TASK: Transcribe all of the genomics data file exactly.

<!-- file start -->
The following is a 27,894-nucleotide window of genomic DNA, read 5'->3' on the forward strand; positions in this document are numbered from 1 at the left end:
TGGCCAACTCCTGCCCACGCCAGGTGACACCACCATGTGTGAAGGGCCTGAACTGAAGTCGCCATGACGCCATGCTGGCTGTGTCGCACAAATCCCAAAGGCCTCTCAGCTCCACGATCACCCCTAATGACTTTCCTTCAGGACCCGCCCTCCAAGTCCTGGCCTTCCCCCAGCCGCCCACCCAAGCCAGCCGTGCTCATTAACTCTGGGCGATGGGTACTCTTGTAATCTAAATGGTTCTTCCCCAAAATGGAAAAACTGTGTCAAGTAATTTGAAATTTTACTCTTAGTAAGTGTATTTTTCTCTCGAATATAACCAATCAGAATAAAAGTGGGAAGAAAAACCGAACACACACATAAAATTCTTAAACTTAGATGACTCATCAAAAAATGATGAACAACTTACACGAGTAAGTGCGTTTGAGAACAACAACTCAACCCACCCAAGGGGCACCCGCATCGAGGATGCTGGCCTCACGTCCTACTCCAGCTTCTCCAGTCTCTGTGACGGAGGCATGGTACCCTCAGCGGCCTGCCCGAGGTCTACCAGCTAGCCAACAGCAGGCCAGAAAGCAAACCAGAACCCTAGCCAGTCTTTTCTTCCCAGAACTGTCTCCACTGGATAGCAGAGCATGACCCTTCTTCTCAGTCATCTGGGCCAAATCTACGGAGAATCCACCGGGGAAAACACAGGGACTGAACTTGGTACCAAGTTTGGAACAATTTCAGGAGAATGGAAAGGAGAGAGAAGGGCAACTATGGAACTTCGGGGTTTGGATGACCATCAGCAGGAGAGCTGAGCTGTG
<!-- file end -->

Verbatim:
The following is a 27,894-nucleotide window of genomic DNA, read 5'->3' on the forward strand; positions in this document are numbered from 1 at the left end:
TGGCCAACTCCTGCCCACGCCAGGTGACACCACCATGTGTGAAGGGCCTGAACTGAAGTCGCCATGACGCCATGCTGGCTGTGTCGCACAAATCCCAAAGGCCTCTCAGCTCCACGATCACCCCTAATGACTTTCCTTCAGGACCCGCCCTCCAAGTCCTGGCCTTCCCCCAGCCGCCCACCCAAGCCAGCCGTGCTCATTAACTCTGGGCGATGGGTACTCTTGTAATCTAAATGGTTCTTCCCCAAAATGGAAAAACTGTGTCAAGTAATTTGAAATTTTACTCTTAGTAAGTGTATTTTTCTCTCGAATATAACCAATCAGAATAAAAGTGGGAAGAAAAACCGAACACACACATAAAATTCTTAAACTTAGATGACTCATCAAAAAATGATGAACAACTTACACGAGTAAGTGCGTTTGAGAACAACAACTCAACCCACCCAAGGGGCACCCGCATCGAGGATGCTGGCCTCACGTCCTACTCCAGCTTCTCCAGTCTCTGTGACGGAGGCATGGTACCCTCAGCGGCCTGCCCGAGGTCTACCAGCTAGCCAACAGCAGGCCAGAAAGCAAACCAGAACCCTAGCCAGTCTTTTCTTCCCAGAACTGTCTCCACTGGATAGCAGAGCATGACCCTTCTTCTCAGTCATCTGGGCCAAATCTACGGAGAATCCACCGGGGAAAACACAGGGACTGAACTTGGTACCAAGTTTGGAACAATTTCAGGAGAATGGAAAGGAGAGAGAAGGGCAACTATGGAACTTCGGGGTTTGGATGACCATCAGCAGGAGAGCTGAGCTGTG